Historical eras of the Cocktail

Working on a project related to our discussions on essential drinks, essential figures, the Cocktail Canon, and the literary/cinematic culture of cocktails, I’ve been contemplating how to broadly characterize the eras the these drinks have passed through, balancing their evolution with the greater historical context.

Up until now, I sort of had four in mind:

  • the Formative Period, from around 1800 until around Jerry Thomas’ 1862 book (which @Splificator’s research has shown was a significant filter on that era)
  • the Mainstream/Globalization Period of the cocktail, until roughly around the 1960s
  • the Decline Period until the mid-1990s
  • the Cocktail Renaissance from there until around 2018

The relative long “Mainstream/Globalization” period felt right to me, initially, because it dodged some US-centricity, but I’ve recently been thinking it should really be divided in two:

  • Mainstream/Globalization Period of the cocktail, from roughly Jerry Thomas until somewhere in the time range (1920-1945) with American Prohibition/WW1/Great Depression/WW2; this would roughly correspond to what some call the “Golden Era” of the Cocktail
  • the Traumatic Period, from then through the first decades of the Cold War and up to the Decline period, characterized by the shock of those wars and economic extremes, mass media, Modernism, and the parallel phenomena of the severe Martini/Vodka/Old Fashioned/Mad Men/cynical asceticism and the polar opposite Exotic/Tiki/Hollywood/Escapism


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I see your reasoning, but I personally would divide the Mainstream period into pre-Prohibition and Prohibition-and-post. Because things were so different before and after, drink-wise, bar-wise and bartender-wise. And Prohibition didn’t just affect the U.S. Bartenders left the country and went to work in other countries; citizens left the country and brought their tastes elsewhere. Etc. Just my take.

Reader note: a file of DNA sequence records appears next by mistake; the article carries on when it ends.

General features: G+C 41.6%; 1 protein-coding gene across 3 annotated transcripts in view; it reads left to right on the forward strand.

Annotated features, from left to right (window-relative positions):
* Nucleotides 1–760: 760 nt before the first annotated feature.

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I agree with Robert that a cut need to be made in 1920. That’s when the troubles began – not only prohibition, but also WWII and the economical ‘issues’ just before that.
However, I do feel that if you leave it at that, with the usual cursory explanation (US bartenders and drinkers’ influence) Robert alludes to for ‘global’ context, you’d be incurring in the US-centricity you’re trying to avoid.
People will probably disagree with me, but my feeling – having spent some time looking at first hand accounts of the cocktail’s development outside of the US – is that that narrative is deeply flawed. The years of real influence from US bartenders and drinkers were before prohibition. That’s when the bars of Paris Opera neighborhood first opened, for example. By 1920, cocktails were served and enjoyed well beyond the US microcosm.
The 20s is when the European and Cuban (and Argentinian, probably) cocktail came of age, with the first generation of local consumers served local formulas by local bartenders. US influence was mostly cultural – it was the dominant power, both economically and culturally. European cocktail drinkers went to the movies, listened to jazz, were fascinated by fast cars and by planes. Cocktails were part of that package and, reading the testimonies of the (non US) crowd that was drawn to this, prohibition had little impact. In Europe at least, WWI probably had more of an influence.

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“Usual cursory explanation.”

Why 1920 instead of, say, 1914 (include WW1)?

Perhaps a second cut is needed in 1947 with the advent of the Cold War, or perhaps a bit earlier? I am unsure. I feel there is something there, but I don’t feel I’ve put my finger on it.